A new Swift video series exploring functional programming and more.
#19 • Monday Jun 11, 2018 • Subscriber-only

Algebraic Data Types: Generics and Recursion

Our third installment of algebraic data types explores how generics and recursive data types manifest themselves in algebra. This exploration allows us to construct a useful, precise type that can be useful in everyday programming.

#19 • Monday Jun 11, 2018 • Subscriber-only

Algebraic Data Types: Generics and Recursion

Our third installment of algebraic data types explores how generics and recursive data types manifest themselves in algebra. This exploration allows us to construct a useful, precise type that can be useful in everyday programming.


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Introduction

We’ve now had two episodes dedicated to exploring the relationship between algebra and the Swift type system. Let’s do a quick recap:

In the first episode we showed that addition and multiplication that we all know from algebra have a very real and direct correspondence to enums and structs in Swift. Specifically, a struct is like the product of all the types inside, and an enum is like the sum of all the types inside. This had a very real world application in allowing us to refactor data types so that values that we know should not be possible to exist are provably unrepresentable by the compiler.

Then, in the second episode, we showed that exponentials that we all know from algebra, that is take b to the a power, directly corresponds to functions from a type A into a type B. This was amazing because we could then take all the properties we know about exponentials and transport them over to the world of types. This allowed us to understand how making small changes to the inputs and outputs of a function affect the overall complexity of the function.

Well, today we are exploring the next piece of bridging algebra to Swift types. We are going to explore how generics and recursive data types fit into algebra. Turns out, like most things we do on this show, there is a very beautiful interpretation of these things in the algebra world. And we get to use a whole body of knowledge from algebra in order to better understand the Swift type system.

Let’s get started by looking at generics!

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Exercises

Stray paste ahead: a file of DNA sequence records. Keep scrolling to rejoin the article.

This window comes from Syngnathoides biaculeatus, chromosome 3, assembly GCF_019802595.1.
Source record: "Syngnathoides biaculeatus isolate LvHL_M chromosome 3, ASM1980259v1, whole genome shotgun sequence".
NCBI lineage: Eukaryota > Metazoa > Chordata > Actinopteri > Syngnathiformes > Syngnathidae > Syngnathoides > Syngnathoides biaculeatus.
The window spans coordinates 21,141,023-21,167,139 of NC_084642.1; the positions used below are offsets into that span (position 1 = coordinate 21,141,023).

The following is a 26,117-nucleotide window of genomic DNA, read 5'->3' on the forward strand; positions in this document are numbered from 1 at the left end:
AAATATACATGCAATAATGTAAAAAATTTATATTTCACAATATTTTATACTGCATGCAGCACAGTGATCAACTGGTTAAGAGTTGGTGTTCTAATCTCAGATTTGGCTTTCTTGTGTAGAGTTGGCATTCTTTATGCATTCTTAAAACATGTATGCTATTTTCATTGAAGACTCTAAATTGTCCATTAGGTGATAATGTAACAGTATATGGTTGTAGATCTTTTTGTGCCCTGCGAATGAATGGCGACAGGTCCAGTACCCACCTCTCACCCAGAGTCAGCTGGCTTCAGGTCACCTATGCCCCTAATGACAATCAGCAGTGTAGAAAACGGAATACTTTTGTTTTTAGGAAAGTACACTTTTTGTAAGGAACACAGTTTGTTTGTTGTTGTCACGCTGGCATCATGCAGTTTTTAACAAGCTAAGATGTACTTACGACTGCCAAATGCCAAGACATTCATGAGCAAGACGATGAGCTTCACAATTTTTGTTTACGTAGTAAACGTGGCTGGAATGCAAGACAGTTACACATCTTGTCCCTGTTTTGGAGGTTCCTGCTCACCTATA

1. Define addition and multiplication on NaturalNumber:

    • func +(_ lhs: NaturalNumber, _ rhs: NaturalNumber) -> NaturalNumber
    • func *(_ lhs: NaturalNumber, _ rhs: NaturalNumber) -> NaturalNumber
  2. Implement the exp function on NaturalNumber that takes a number to a power:

    exp(_ base: NaturalNumber, _ power: NaturalNumber) -> NaturalNumber

  3. Conform NaturalNumber to the Comparable protocol.

  4. Implement min and max functions for NaturalNumber.

  5. How could you implement all integers (both positive and negative) as an algebraic data type? Define all of the above functions and conformances on that type.

  6. What familiar type is List<Void> equivalent to? Write to and from functions between those types showing how to travel back-and-forth between them.

  7. Conform List and NonEmptyList to the ExpressibleByArrayLiteral protocol.

  8. Conform List to the Collection protocol.

  9. Conform each implementation of NonEmptyList to the Collection protocol.

  10. Consider the type enum List<A, B> { cae empty; case cons(A, B) }. It’s kinda like list without recursion, where the recursive part has just been replaced with another generic. Now consider the strange type:

    enum Fix<A> {
      case fix(ListF<A, Fix<A>>)
    }
    

    Construct a few values of this type. What other type does Fix seem to resemble?

  11. Construct an explicit mapping between the List<A> and Fix<A> types by implementing:

    • func to<A>(_ list: List<A>) -> Fix<A>
    • func from<A>(_ fix: Fix<A>) -> List<A>

    The type Fix is known as the “fixed-point” of List. It is more generic than just dealing with lists, but unfortunately Swift does not have the type feature (higher-kinded types) to allow us to express this.

Chapters
Introduction
00:05
Generics as function
01:36
Recursion in data types
07:57
Recursion in data types with generics
15:45
What’s the point?
28:31